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Plenty of Horns

Oct. 17, 2011
Oct. 17, 2011

Table of Contents
Oct. 17, 2011

LEADING OFF
Inside: THE WEEK IN SPORTS
JUST WIN, BABY!
MOTOR SPORTS
  • NASCAR has its tightest Chase ever, but with a dominant victory at Kansas Speedway, Jimmie Johnson and the 48 team made it clear that they're again bringing the heat—and with six races remaining in this high-octane fall classic, Mr. Five-Time is gunning for Cup No. 6

MLB PLAYOFFS
  • A funny thing happened while the glamour teams on the coasts were making World Series plans: The postseason was hijacked by the game's middle class, of which one member is poised to become the game's next superpower

  • Nearly a decade after taking over the postseason as a rookie, Francisco Rodriguez is trying to set up another World Series run

COLLEGE FOOTBALL
THE INVISIBLE FASTBALL
Departments

Plenty of Horns

The thrill's the point in a Pamplona-style bull run held in Arizona

Adrenaline junkies can experience Pamplona without a passport this weekend in Cave Creek, Ariz., at the fourth U.S. running of the bulls, a long-dormant event that founder Phil Immordino hopes will start a stampede across the country. "My plan is to turn this into the next extreme sport in America," says Immordino, 55, a Phoenix native who held bull runs in Mesquite, Nev., in 1998 and '99 and in Scottsdale in 2002, before insurance costs rose too sharply to continue.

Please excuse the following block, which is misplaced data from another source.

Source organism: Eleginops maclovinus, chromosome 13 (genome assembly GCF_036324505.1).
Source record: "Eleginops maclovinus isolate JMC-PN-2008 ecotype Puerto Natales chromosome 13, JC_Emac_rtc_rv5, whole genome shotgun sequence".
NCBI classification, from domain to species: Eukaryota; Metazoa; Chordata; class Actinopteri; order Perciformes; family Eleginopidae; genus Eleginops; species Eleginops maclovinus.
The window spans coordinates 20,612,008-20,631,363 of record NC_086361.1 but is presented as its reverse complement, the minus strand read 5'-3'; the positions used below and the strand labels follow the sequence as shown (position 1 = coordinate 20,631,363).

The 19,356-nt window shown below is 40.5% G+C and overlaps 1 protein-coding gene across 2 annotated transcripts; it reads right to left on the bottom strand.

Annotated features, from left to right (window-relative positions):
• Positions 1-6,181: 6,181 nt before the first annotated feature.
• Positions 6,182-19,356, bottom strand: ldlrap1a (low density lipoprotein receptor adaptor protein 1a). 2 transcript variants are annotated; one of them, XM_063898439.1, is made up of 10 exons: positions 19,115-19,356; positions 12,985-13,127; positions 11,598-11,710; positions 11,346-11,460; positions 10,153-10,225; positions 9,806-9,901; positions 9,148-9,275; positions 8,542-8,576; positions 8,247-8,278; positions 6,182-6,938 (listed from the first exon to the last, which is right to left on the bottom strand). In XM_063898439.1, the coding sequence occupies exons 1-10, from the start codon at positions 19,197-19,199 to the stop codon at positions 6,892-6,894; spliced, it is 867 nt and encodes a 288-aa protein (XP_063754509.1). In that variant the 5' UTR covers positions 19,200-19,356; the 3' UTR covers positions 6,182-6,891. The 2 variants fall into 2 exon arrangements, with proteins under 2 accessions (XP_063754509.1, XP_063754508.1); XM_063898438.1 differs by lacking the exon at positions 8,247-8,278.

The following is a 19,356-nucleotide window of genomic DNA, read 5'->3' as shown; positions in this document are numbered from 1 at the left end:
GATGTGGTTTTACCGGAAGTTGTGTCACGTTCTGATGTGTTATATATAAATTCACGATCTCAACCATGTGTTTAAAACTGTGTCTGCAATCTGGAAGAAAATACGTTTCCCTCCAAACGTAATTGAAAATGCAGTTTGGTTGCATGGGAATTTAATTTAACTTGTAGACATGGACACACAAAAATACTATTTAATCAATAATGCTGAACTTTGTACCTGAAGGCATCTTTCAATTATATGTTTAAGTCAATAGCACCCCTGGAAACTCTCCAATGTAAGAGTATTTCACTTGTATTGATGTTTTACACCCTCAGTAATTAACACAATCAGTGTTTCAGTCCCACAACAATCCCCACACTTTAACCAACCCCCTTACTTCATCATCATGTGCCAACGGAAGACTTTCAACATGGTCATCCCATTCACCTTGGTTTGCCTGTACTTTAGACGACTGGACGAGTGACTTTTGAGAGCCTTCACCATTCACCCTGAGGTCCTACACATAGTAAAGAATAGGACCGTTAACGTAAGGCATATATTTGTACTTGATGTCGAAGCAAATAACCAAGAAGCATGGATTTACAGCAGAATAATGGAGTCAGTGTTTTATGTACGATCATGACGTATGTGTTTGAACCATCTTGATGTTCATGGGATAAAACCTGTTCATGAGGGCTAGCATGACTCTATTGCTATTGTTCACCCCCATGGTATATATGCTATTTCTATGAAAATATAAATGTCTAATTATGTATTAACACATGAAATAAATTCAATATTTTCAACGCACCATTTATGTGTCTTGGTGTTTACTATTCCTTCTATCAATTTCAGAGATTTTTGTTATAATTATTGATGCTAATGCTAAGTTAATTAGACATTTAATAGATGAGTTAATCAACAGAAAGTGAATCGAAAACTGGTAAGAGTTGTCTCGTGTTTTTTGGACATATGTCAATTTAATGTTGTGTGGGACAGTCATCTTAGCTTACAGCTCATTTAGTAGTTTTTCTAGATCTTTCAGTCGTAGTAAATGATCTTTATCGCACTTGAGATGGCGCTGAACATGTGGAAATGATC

This is an article from the Oct. 17, 2011 issue

Again profitable after being moved to private land, the event will feature nine runs held Friday through Sunday. The bold and the brainless can pay $25--$35 a pop to outrun 21 bulls on a fenced-in quarter-mile dirt track with safety exits every 100 feet. Rodeo clowns will be on hand, while wranglers with lassos trail on horseback.

"In Spain the animals bunch up together—it can be hard to escape—but we make it more like a Disneyland ride," says Immordino, who usually focuses on a more genteel sport as president of the Golf Tournament Association of America. Still, he adds, runners "have to sign over their life, so they can't sue anybody for any reason."

Is it worth the risk? Immordino ran in '99 and missed being gored by mere inches. "Talk about a rush," he says.

PHOTOMATT YORK/AP (RUNNERS) THE KENTON TIMES (MAUK)